Standardization in Healthcare

The Economist Intelligence Unit evaluated the benefits of standardization in healthcare for both patients and providers.

The process of standardization is common practice in several industries, with its implementation in healthcare posing many, often unique, challenges. Perception with the different stakeholders varies widely and remains a major barrier. The Economist Intelligence Unit looked at recent literature how to overcome these challenges for the benefit of both patients and providers.

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Healthcare is a complex industry that needs to strike a balance between achieving consistency and catering to the variations in individual patient needs. Patients, providers, and payers typically have differing priorities, which can create tensions when implementing standardization programs. The Economist Intelligence Unit looked at the evidence base around standardization to evaluate its impact on hospital efficiency, cost-savings, and patient outcomes, and to ask who benefits from its implementation. They reviewed evidence for standardization regarding clinical care, workforce, information and communications technology (ICT), and procurement, in order to shine some light on where value accrues. Additionally, they gave recommendations how to overcome implementation challenges.

Referred to as “replication frustration”, the struggle of taking results from standardization trials into clinical practice is not something that has gone unnoticed.[1] There are several factors which can influence success, ranging from attitudes of the workforce and the technologies and instruments a hospital may have at its disposal to cost restrictions. Replication challenges could also be due to study designs that are often highly specific and context-driven. Specifically, studies that investigated workforce, ICT or procurement standardization tended to be very context-specific or constructed with narrow aims in mind. And finally, one of the key barriers to successful implementation that local customization needs to address is resistance to change, at the heart of which is often the matter of perception.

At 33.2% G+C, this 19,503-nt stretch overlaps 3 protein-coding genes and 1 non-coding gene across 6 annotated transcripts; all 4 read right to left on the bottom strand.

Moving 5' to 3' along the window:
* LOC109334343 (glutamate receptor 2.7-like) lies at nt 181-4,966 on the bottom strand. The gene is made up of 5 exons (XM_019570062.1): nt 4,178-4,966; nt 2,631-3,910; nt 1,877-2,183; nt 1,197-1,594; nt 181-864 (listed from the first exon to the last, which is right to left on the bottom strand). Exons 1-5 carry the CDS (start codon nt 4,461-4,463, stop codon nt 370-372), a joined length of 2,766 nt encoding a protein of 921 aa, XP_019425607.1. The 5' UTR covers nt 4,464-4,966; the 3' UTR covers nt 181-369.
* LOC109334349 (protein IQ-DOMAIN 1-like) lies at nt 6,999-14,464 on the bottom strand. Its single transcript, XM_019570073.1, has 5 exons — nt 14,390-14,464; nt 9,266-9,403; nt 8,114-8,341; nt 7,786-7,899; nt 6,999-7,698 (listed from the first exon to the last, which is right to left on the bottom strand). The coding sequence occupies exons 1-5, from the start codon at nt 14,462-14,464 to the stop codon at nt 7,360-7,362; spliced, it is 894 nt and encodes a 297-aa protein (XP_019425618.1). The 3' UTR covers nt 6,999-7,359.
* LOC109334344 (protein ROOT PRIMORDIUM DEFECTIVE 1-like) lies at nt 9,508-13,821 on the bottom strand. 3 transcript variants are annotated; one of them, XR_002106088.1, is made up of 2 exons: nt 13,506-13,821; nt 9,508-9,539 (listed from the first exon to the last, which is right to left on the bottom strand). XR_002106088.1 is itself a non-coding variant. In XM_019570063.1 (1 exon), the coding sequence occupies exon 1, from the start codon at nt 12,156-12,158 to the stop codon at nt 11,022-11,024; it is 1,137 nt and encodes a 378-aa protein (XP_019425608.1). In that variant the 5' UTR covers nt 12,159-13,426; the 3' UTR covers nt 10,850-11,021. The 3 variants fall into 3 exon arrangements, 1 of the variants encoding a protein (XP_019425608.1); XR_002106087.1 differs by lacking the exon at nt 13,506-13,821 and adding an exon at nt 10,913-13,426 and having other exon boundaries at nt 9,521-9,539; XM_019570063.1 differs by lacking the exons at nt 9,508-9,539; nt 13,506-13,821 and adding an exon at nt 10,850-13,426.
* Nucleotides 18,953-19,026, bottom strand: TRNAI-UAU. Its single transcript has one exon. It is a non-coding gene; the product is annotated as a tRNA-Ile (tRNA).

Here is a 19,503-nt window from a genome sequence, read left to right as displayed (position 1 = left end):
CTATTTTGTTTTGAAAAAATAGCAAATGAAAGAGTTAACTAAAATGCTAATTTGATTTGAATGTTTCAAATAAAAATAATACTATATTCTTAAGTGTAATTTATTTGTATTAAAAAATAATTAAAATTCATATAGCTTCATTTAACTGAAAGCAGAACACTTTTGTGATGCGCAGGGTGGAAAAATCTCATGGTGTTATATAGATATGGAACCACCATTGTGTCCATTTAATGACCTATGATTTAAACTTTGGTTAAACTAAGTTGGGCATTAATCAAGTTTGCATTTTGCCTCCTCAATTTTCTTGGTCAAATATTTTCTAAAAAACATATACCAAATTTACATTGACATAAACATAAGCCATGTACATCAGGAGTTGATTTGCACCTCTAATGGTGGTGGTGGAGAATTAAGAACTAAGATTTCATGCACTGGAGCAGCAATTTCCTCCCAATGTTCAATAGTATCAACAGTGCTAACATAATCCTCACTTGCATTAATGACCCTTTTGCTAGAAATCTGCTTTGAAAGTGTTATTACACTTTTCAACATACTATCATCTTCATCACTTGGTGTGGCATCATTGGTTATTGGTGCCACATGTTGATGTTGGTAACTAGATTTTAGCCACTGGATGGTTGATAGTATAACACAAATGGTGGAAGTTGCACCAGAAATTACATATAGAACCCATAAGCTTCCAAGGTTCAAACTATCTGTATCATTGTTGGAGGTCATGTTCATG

Standardization goes to the heart of the challenge in reforming healthcare: achieving value without compromising patient outcomes. The review of recent literature provides evidence that standardization works, but only if implemented properly. In order to facilitate this, the authors suggest the following recommendations:

  • Healthcare professionals respond to the language of evidence, so ensure that an evidence-based process is used to guide the standardization process, and describe it.
  • Make sure local healthcare professionals are consulted as soon as possible and have the opportunity to take ownership.
  • Focus on implementation and shared learnings. Authors should report not only the standardization protocol but also the implementation challenges and how they were overcome.
  • Ideally, alongside a description of the standardization protocol, a local customization implementation guide should be provided.
  • Future researchers should collect data on a range of outcomes that will be important to all stakeholders, including patients, payers; and providers.
  • More and better-quality research is needed around ICT, workforce issues, and procurement.